Adding interactivity with React

Now that we've created and styled the Tooltip component, we can use React to make it interactive. In the App.js file, we can remove the default code that came with the create-react-app boilerplate and instead import the Tooltip component. Then, wrap the Tooltip component around the element that we want to add the tooltip to. This way, when a user hovers over that element, the tooltip will appear. This is an example of how React allows us to easily add interactivity to any web application.

For example, if we want to add tooltips to a heading element and a paragraph element, we can do the following:

javascript

In the example provided, the Tooltip component is imported into the App.js file and then used to wrap around the <h1> element and the text within the <p> element. The text prop is passed to the Tooltip component and specifies what text should appear in the tooltip when the user hovers over the wrapped element.

In this case, the <h1> element is wrapped in a Tooltip component with the text prop set to "This is a heading!", and the <p> element is also wrapped in a Tooltip component with the text prop set to "this is a sentence". This means that when a user hovers over the heading or the sentence, the respective tooltip will appear with the specified text.

This approach allows for easy and flexible use of tooltips across various elements in a React application. By simply importing the Tooltip component and wrapping it around any element that requires a tooltip, developers can easily add interactivity and enhance the user experience of their application.

To see the created tooltips, navigate to the browser and hover over the heading and paragraph to see their respective tooltips:

React Tooltip libraries

If you'd prefer not to create custom React tooltips or simply don't have the time, preexisting tooltip libraries in React provide a convenient and efficient solution for adding tooltip functionality.

ReactTooltip

ReactTooltip is a popular tooltip library that offers a range of customizable options. It allows you to easily create tooltips with different content, positioning, and styling options. If you want flexibility and a wide range of customization options, such as different positioning or styling options, react-tooltip is a good choice.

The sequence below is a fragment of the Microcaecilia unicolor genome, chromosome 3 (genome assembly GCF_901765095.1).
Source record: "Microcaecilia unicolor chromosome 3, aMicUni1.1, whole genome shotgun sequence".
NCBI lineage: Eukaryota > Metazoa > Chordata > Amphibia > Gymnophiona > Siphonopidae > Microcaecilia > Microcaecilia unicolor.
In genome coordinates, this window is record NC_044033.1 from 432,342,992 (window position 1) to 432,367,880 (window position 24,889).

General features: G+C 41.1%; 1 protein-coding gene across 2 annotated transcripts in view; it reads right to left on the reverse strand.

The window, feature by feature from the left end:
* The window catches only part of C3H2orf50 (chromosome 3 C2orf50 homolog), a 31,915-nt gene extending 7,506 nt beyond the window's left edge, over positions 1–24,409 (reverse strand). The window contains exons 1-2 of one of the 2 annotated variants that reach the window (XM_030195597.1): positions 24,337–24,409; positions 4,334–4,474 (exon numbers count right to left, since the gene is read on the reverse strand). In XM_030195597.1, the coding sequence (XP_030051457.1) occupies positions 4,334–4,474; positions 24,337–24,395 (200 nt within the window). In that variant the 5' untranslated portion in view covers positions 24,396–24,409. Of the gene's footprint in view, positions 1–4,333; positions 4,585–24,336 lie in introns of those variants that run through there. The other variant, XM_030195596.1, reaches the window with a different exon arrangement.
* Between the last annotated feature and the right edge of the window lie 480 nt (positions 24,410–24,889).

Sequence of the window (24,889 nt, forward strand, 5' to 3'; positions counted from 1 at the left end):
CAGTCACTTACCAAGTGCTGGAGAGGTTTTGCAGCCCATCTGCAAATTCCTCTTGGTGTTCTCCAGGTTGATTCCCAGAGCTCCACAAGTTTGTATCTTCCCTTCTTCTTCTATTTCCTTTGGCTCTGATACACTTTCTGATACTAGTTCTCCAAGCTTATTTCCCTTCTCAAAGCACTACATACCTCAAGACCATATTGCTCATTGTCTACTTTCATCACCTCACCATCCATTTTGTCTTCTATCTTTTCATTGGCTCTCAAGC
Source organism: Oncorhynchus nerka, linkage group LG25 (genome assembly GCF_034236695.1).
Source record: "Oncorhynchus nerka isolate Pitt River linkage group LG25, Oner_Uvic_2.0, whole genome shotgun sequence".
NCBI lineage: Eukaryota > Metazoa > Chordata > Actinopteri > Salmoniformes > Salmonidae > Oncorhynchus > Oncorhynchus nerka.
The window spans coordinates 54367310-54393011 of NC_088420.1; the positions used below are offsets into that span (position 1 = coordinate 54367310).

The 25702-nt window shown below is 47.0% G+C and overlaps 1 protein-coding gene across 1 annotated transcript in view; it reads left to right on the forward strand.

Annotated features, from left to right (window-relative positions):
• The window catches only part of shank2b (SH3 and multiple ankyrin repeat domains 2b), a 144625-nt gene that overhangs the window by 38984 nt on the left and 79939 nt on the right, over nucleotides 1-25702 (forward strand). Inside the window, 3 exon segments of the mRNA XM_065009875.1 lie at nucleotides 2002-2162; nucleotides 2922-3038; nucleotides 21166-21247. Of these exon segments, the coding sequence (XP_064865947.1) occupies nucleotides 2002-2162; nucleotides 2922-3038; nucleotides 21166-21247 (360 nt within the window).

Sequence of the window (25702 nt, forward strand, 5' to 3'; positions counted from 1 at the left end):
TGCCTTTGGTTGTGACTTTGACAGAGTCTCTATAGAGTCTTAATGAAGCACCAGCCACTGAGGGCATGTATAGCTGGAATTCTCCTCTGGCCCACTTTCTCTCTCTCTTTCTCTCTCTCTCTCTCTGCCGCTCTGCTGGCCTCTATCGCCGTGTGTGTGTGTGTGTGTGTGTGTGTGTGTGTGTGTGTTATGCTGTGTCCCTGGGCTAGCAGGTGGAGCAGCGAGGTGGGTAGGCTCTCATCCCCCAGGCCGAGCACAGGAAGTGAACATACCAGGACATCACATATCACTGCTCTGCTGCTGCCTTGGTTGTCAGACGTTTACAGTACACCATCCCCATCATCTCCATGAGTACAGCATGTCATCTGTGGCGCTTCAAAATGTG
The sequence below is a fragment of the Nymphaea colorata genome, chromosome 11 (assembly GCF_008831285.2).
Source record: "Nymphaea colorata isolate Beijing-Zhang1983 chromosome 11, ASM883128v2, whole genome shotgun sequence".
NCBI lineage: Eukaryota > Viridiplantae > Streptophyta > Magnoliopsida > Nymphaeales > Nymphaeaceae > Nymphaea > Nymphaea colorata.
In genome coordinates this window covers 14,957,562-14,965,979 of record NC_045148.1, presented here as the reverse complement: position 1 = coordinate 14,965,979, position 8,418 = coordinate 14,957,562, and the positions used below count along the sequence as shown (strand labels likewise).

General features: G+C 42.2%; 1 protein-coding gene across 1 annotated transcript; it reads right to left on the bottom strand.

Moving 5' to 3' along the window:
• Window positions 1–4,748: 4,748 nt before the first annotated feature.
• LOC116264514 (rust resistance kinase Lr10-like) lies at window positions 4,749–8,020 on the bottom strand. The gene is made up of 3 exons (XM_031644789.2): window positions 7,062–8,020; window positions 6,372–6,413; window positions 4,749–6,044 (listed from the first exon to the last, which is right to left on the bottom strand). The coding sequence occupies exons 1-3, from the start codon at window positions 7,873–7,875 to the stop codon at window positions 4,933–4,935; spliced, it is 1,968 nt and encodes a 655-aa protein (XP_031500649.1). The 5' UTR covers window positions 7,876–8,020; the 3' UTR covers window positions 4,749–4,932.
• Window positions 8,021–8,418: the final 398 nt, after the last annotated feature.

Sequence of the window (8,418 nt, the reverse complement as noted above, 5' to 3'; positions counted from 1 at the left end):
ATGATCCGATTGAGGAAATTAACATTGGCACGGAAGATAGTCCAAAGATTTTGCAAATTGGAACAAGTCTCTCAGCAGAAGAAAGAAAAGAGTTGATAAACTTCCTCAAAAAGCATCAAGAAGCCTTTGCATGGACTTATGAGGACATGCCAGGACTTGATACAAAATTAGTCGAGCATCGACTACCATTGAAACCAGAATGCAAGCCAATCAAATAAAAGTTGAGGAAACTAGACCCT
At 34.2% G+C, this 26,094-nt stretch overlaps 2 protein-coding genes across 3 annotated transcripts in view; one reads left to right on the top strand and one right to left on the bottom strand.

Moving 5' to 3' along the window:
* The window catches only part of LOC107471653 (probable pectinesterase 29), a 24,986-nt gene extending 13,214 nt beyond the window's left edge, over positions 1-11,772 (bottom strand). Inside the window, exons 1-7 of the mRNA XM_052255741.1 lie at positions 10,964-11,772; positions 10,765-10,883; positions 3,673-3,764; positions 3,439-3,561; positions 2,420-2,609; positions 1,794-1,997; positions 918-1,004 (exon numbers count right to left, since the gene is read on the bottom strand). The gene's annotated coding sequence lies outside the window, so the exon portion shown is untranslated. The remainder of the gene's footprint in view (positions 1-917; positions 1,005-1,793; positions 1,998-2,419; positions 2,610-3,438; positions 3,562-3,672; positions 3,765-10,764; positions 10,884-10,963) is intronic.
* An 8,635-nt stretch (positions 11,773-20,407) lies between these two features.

rc-tooltip

rc-tooltip is a lightweight tooltip library that focuses solely on creating tooltips. It may not have as many features as other libraries, but it is a good choice if you're looking for something simple and easy to use.

Tippy

Tippy.js is a versatile library that offers more than just tooltips, with popovers, dropdowns, and menus among its features. Its tooltip options are exceptionally customizable, with a wide range of options available. Tippy is a good choice when you need a more comprehensive solution for not just tooltips but also other floating UI elements like popovers and menus.

Floating UI

Floating UI is a powerful React library that provides the building blocks for creating highly customized floating UI components like tooltips, popovers, dropdown menus, and more. It's built on top of @floating-ui/dom, which provides anchor positioning and interaction primitives. The library takes an accessibility-first approach, ensuring that all building blocks are optimized for accessibility and work with assistive technologies.

If you're looking to build robust UIs in React, then consider using a solution like Airplane.

Introducing Airplane: build React-based UIs quickly

Airplane is the developer platform for building custom internal tools. With Airplane, you can transform scripts, queries, APIs, and more into powerful workflows and UIs. The basic building blocks of Airplane are Tasks, which are single or multi-step functions that anyone can use. Airplane also offers Views, a React-based platform for building custom UIs. With Views, you can build admin panels, customer dashboards, database dashboards, and more.

Airplane offers an extensive pre-built component library and template library that make it simple to get started. It also offers the flexibility to personalize UIs using both custom and third-party components. Airplane also has strong built-in capabilities, such as job scheduling, audit logs, and permissions setting.

To build your first React-based UI within minutes, sign up for a free account or book a demo.


Author: Marshall Chikari

Marshall is a software developer proficient in Ruby on Rails, Java, PHP, HTML5, CSS, JavaScript, and React. He has worked in both independent projects and team settings.

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Priya Patel
Growth Associate
Priya is currently a Growth Associate at Airplane. Before that, she was a Strategy Manager at Salesforce.